What Do People Really Think About AI? – HBR


In 1942 the author and professor Isaac Asimov introduced his Three Laws of Robotics, one of the most well-known attempts to establish workable rules integrating artificial intelligence, or AI, into society. Since then, many science fiction writers, philosophers, scientists, and others have grappled with the pros and cons of AI.

This attention has only increased. Just this September, five of the largest tech companies teamed up to create a coalition, the Partnership on Artificial Intelligence to Benefit People and Society, to assure people that AI was not about creating killer robots. And earlier this month, under President Obama’s leadership, the White House issued a report, “Preparing for the Future of Artificial Intelligence,” discussing AI’s possible applications and how it is likely to impact society, for better or worse.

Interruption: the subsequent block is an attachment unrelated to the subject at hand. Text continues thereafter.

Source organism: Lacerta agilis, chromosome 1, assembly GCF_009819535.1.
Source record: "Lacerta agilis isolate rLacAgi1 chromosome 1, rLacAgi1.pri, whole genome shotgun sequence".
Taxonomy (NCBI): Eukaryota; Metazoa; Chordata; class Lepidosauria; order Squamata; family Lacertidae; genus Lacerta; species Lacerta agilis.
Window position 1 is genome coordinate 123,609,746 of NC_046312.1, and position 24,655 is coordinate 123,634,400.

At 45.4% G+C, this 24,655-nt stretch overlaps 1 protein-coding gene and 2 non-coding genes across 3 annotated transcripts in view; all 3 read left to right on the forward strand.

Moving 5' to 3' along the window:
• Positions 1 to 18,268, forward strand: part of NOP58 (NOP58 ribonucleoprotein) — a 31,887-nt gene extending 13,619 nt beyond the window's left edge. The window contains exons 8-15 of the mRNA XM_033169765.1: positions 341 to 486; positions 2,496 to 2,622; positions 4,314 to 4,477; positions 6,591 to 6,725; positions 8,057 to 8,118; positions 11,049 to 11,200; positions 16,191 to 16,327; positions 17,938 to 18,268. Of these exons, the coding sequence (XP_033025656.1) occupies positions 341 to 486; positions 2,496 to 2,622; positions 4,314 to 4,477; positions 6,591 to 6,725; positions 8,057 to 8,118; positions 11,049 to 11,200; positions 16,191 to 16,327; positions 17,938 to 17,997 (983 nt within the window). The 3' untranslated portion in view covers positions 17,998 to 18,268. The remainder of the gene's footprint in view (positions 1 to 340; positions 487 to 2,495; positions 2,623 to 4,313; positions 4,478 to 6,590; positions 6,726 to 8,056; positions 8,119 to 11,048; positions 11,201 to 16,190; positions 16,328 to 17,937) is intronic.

What we have heard less of, however, is what everyday consumers think about AI’s potential and pitfalls, about whether AI will help or hurt the world. We decided to ask.

In June 2016 my company (Weber Shandwick) and KRC Research surveyed 2,100 consumers online in five global markets (the U.S., Canada, the UK, China, and Brazil) on their feelings about AI. We asked them questions including what AI-powered devices they own, what tasks they’d trust AI to perform without human assistance, what concerns they have about AI, and what sources they would most trust to give them accurate information on AI. We also conducted telephone interviews with 150 CMOs in the U.S., UK, and China who are responsible for marketing and branding in their organizations.

What we found surprised us. Yes, consumers are worried about job loss, security issues, and privacy infringement. But, for the most part, consumers are accepting of AI. Here are some of our results:

Read the source article at Harvard Business Review